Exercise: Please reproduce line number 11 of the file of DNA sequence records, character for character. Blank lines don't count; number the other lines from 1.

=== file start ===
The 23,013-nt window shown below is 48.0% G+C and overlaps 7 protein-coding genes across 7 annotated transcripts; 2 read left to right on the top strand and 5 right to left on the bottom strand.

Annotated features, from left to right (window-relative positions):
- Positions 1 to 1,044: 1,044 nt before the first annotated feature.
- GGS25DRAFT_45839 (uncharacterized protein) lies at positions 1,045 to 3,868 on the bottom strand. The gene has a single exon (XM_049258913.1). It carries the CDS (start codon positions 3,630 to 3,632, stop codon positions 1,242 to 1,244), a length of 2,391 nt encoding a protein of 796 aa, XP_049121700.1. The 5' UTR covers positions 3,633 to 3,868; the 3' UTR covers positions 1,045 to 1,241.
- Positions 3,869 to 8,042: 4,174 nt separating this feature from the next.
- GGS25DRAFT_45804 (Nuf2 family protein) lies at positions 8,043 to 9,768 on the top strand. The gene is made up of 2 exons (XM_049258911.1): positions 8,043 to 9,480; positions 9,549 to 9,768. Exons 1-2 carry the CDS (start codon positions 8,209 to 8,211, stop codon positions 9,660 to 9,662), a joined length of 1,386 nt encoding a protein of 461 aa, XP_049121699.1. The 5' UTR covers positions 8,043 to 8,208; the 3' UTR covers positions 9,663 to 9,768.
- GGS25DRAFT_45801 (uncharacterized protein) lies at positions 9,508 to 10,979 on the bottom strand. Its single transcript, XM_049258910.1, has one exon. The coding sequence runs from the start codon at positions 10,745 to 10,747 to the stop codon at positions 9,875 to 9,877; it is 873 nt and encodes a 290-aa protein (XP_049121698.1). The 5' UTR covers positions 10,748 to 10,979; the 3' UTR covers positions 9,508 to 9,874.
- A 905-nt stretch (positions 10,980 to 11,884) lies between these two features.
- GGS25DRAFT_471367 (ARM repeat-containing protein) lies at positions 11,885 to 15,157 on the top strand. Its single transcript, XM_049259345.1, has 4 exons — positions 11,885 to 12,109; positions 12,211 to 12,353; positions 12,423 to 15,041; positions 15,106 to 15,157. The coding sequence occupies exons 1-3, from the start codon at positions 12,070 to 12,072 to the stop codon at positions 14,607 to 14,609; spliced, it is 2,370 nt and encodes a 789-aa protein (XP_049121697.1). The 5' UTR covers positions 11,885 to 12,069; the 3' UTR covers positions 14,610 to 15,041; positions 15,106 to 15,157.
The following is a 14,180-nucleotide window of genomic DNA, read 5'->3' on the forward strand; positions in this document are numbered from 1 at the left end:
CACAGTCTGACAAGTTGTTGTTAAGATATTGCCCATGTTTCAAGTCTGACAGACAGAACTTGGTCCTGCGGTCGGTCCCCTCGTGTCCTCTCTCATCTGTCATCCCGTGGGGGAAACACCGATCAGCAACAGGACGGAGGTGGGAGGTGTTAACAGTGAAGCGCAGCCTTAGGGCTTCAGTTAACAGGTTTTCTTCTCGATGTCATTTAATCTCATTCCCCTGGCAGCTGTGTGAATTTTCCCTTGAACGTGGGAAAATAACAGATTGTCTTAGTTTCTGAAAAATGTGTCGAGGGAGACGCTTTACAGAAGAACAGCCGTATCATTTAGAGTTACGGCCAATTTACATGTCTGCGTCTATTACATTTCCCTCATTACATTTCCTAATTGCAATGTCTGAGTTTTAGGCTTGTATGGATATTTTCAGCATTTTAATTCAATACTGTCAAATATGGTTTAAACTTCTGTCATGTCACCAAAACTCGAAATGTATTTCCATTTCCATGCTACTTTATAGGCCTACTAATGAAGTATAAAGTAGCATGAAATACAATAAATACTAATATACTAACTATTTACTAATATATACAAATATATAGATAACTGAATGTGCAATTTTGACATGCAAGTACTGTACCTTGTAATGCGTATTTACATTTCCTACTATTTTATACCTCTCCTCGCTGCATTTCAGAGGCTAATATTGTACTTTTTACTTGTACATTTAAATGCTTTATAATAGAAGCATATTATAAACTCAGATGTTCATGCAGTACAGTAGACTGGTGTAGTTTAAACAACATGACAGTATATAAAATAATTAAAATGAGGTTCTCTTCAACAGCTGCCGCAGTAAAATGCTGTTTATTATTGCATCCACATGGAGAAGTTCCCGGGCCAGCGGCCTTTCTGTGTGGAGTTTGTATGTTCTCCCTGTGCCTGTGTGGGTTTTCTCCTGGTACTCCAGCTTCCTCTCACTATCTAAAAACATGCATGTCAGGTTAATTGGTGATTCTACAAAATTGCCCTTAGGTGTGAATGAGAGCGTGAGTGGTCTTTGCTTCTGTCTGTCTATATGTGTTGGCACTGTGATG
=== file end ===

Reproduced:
CACAGTCTGACAAGTTGTTGTTAAGATATTGCCCATGTTTCAAGTCTGACAGACAGAACTTGGTCCTGCGGTCGGTCCCCTCGTGTCCTCTCTCATCTGTCATCCCGTGGGGGAAACACCGATCAGCAACAGGACGGAGGTGGGAGGTGTTAACAGTGAAGCGCAGCCTTAGGGCTTCAGTTAACAGGTTTTCTTCTCGATGTCATTTAATCTCATTCCCCTGGCAGCTGTGTGAATTTTCCCTTGAACGTGGGAAAATAACAGATTGTCTTAGTTTCTGAAAAATGTGTCGAGGGAGACGCTTTACAGAAGAACAGCCGTATCATTTAGAGTTACGGCCAATTTACATGTCTGCGTCTATTACATTTCCCTCATTACATTTCCTAATTGCAATGTCTGAGTTTTAGGCTTGTATGGATATTTTCAGCATTTTAATTCAATACTGTCAAATATGGTTTAAACTTCTGTCATGTCACCAAAACTCGAAATGTATTTCCATTTCCATGCTACTTTATAGGCCTACTAATGAAGTATAAAGTAGCATGAAATACAATAAATACTAATATACTAACTATTTACTAATATATACAAATATATAGATAACTGAATGTGCAATTTTGACATGCAAGTACTGTACCTTGTAATGCGTATTTACATTTCCTACTATTTTATACCTCTCCTCGCTGCATTTCAGAGGCTAATATTGTACTTTTTACTTGTACATTTAAATGCTTTATAATAGAAGCATATTATAAACTCAGATGTTCATGCAGTACAGTAGACTGGTGTAGTTTAAACAACATGACAGTATATAAAATAATTAAAATGAGGTTCTCTTCAACAGCTGCCGCAGTAAAATGCTGTTTATTATTGCATCCACATGGAGAAGTTCCCGGGCCAGCGGCCTTTCTGTGTGGAGTTTGTATGTTCTCCCTGTGCCTGTGTGGGTTTTCTCCTGGTACTCCAGCTTCCTCTCACTATCTAAAAACATGCATGTCAGGTTAATTGGTGATTCTACAAAATTGCCCTTAGGTGTGAATGAGAGCGTGAGTGGTCTTTGCTTCTGTCTGTCTATATGTGTTGGCACTGTGATG